Review: “Eternal Isolation” by Born A New

Closing their debut full length album “Eternal Isolation” with the lyric ” You me want to be dead. But I’d rather kill you instead” ‪New Jersey Metallic Hardcore crew Born A New make a powerful statement. The follow up to 2017’s “Peace Is Dead” that features a guest appearance from Travis Tabron of Varials fame as one of its stand out moments there was a lot of hype around this highly anticipated new album…

‪Your quintessential 76 second riff fest that takes a leaf out of Kublai Khan‘s notebook “Black Bone‬” is a more or less instrumental bounce that grabs the attention from the start. First track proper “Buried Youth‬” kicks in with some two stepping Metallic Hardcore groove and some thunderous kit work. It’s pretty obvious that Born A New have got beef. Mixing up the vocals with some staple uncleans and some rap-screams makes for an interesting melting pot while a clean line pre-breakdown at the end sets the tone for one of the later tracks. Nuanced into the mix are some synths that appear under a couple of breakdowns that are unnecessary but don’t take away from this solid opening.  A Metalcore introduction leads in the bass heavy stuccato riffage of “Back Breaker‬”. There are hints at Nu-Metalcore and even Gloom in the guitar work with some pointers to the likes of Emmure being an influence. All verse and no chorus it’s a headbanger of a cut that again features a clean rapped vocal line. ‪”Cell of Mind” features a guest vocal appearance from I AM frontman Andrew Hileman‬ and sees a continuation of the lyrical finger pointing of the earlier material over some pretty solid Metallic Hardcore riffage. Hileman’s Deathcore overtones grace just the final pair of vocal lines which seems like a wasted opportunity as his moment lifts the track above some of the other cuts on show.

Featuring the album title lyric and a surprise piece of haunting lead riffage ‪”Solum‬” points at struggles with anxiety and depression lyrically while playing out over some of the heavier riffs on the album and some impressive kit work. The drums throughout have a great sound and have the variety that points to a great player. And then everything goes left with ‪”Vivir para la Muerte‬”. A bass heavy hip-hop track with a clean rap vocal that was hinted at earlier in the album. The gangster rap beats and flow for a single elongated verse is so out of place with the earlier material that rather than being the pallette cleanser that is could be it instead breaks the flow of the album. From this point on, having been an album with a great flow between the tracks that sounds cohesive, things get bitty and tunes sound out of place in the context. One of the earlier singles ‪”Vile Filth”‬ brings a bass heavy click-y Nu-Metal tone to some stompy attitude guitars that sees a return to the unclean vocals but with a rap-scream flow. Slowing things to a downtempo groove for a breakdown and verse to close things out elevates things and gives a sense of tension. A haunting music music backed speech sample ‪”X‬” is a 54 second intro piece to bring in the final trio of tracks and is the pallette cleanser that the hip-hop track could have been.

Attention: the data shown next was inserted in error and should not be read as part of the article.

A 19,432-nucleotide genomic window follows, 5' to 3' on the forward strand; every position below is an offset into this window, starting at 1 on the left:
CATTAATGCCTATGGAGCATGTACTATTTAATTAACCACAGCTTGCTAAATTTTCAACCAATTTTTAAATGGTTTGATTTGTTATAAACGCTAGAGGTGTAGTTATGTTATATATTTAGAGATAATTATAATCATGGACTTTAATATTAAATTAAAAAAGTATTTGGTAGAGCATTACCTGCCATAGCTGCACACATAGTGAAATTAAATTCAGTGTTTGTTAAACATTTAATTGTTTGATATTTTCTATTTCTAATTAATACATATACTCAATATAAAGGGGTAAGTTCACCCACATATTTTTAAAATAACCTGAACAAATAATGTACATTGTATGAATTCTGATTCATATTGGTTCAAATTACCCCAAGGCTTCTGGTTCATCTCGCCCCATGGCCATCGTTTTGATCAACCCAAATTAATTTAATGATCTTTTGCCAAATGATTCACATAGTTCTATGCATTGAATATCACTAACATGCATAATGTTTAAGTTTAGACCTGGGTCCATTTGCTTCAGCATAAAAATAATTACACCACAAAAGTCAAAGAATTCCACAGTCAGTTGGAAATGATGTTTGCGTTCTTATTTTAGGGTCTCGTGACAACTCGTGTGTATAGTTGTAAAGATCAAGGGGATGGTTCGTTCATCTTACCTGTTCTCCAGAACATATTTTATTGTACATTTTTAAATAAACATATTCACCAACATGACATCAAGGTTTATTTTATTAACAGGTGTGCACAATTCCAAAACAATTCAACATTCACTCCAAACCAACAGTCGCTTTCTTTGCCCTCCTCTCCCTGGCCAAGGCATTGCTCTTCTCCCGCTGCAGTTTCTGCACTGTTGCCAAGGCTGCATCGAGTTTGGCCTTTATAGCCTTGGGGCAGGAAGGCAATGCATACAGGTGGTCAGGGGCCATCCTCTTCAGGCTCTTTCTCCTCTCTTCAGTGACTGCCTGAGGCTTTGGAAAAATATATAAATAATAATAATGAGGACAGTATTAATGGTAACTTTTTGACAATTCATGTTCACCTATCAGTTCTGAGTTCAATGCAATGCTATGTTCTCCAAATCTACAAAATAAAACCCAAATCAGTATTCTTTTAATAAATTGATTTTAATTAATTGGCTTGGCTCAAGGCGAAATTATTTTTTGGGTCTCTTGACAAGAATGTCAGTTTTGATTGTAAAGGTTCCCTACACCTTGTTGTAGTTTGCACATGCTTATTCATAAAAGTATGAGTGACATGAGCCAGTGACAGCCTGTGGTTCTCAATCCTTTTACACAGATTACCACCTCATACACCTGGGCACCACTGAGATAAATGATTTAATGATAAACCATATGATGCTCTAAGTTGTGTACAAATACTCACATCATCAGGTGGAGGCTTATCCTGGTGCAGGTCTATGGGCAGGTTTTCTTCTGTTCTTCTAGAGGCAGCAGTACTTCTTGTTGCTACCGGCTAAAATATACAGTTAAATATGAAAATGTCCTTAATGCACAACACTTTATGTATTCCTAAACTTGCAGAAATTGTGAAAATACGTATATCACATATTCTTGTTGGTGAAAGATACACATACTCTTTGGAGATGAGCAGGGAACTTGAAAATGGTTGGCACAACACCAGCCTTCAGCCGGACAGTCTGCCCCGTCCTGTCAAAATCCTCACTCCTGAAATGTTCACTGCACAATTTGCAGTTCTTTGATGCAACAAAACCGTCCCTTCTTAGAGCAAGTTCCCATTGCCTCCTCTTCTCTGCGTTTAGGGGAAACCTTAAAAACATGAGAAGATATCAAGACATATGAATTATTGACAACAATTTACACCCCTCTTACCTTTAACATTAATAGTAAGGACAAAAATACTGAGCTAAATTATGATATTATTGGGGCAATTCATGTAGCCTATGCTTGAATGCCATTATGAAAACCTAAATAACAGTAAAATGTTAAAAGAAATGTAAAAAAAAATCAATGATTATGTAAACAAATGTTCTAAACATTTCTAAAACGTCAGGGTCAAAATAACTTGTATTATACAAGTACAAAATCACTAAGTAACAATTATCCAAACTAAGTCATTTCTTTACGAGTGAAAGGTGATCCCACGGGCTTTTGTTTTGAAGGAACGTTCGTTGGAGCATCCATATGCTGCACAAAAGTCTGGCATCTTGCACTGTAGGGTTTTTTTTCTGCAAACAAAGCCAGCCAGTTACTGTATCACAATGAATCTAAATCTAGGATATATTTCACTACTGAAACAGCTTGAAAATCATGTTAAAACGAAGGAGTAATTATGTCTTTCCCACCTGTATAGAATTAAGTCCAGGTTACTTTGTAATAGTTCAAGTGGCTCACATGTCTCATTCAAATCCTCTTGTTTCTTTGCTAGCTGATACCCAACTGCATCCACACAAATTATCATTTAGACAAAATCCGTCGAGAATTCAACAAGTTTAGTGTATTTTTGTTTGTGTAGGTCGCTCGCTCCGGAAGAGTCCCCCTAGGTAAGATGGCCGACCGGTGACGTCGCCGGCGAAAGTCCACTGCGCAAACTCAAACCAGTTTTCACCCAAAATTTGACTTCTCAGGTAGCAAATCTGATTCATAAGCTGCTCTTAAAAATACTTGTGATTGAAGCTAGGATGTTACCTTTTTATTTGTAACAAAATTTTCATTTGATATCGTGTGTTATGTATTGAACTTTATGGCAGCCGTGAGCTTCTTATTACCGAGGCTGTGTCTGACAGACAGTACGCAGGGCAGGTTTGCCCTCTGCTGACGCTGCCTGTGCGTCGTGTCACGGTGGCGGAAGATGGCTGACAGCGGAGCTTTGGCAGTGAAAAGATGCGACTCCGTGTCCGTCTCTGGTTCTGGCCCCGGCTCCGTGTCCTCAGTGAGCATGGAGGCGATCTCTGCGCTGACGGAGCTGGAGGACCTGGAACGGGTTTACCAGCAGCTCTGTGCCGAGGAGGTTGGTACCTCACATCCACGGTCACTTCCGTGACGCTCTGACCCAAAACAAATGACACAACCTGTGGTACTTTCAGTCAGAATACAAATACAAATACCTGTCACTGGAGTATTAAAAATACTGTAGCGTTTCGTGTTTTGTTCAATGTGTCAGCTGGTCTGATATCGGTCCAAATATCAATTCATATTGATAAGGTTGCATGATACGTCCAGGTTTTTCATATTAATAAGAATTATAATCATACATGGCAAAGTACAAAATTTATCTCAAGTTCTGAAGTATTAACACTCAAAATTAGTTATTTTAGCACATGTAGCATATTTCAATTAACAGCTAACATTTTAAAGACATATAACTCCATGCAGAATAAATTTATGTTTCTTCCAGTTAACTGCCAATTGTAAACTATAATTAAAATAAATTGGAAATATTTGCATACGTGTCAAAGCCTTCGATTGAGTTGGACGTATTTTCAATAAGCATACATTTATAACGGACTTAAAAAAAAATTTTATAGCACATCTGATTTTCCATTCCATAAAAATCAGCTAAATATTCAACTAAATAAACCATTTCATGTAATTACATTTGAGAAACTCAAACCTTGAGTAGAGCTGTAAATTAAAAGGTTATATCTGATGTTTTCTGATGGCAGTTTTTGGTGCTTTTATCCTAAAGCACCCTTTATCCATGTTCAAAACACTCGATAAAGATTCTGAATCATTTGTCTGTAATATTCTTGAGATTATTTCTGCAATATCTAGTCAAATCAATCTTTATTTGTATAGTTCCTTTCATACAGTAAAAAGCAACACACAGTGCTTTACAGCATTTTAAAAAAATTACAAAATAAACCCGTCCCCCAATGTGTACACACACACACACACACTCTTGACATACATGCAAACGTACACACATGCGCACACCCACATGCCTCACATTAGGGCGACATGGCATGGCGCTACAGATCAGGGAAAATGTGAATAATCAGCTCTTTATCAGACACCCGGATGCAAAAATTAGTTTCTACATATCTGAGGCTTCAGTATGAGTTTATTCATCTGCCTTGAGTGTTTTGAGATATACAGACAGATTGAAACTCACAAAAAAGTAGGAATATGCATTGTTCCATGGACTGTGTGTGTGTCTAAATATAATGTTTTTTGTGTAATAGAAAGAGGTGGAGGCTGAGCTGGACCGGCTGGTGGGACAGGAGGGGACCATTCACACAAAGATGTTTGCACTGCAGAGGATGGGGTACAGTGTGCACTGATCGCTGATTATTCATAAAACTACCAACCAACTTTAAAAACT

What it does is usher in the start of ‪”Empty Oceans‬”, which sees another completely new style in the mix. The first 54 seconds are so are aching drawn out clean sung vocals with Progressive Metalcore guitar work that again are incredibly ill fitting in the context of the album and for the second time make you check the dial as a listener, thinking you’d been somehow zapped into something else. A feedback bath then leaps track into some more of the albums core sound with some choice Metallic Hardcore riffage but a return to the melloncholic sadness tinged Progressive Metalcore underpinning towards the end makes the whole thing eerie and out of place. Whether it’s meant to be a showcase as to what the band are capable of musically or something, it’s so out of place that it ends up being an uncomfortable listen. Returning to their core sound with ‪”Black & White” a track which features something of a surprise appearance from Daniel McWhorter‬ of Alabama Hardcore crew Gideon, sees the band come back swinging. If this had been further up in the running order, it may have had more of an impact but it stands alone in the more experimental tracks and itself features an off kilter lead guitar part that simply sounds out of place and doesn’t fit. It’s obvious that it’s an attempt to build a haunting atmospheric but sonically it’s lost in the bludgeoning rhythm of riffs and kit work which is a real shame. An open letter from son to mother ‪”Message to a Deadbeat‬” is an exploratory lyric into some feelings of abandonment and what that has meant in the context of life. It’s a deeper lyrical theme that is a real thought provoker as it runs against the usual Hardcore themes of family. Musically it wraps around nicely to the opening tune and is a fine place to end any album. It’s just a shame that the album running order wasn’t sequenced better and that the latter half is so bitty [6/10]


‪1. Black Bone‬
‪2. Buried Youth‬
‪3. Back Breaker‬
‪4. Cell of Mind (ft. Andrew Hileman‬ of I Am)
‪5. Solum‬
‪6. Vivir para la Muerte‬
‪7. Vile Filth‬
‪8. X‬
‪9. Empty Oceans‬
‪10. Black & White (ft. Daniel McWhorter‬ of Gideon)
‪11. Message to a Deadbeat‬

“Eternal Isolation” is out now via Stay Sick Recordings

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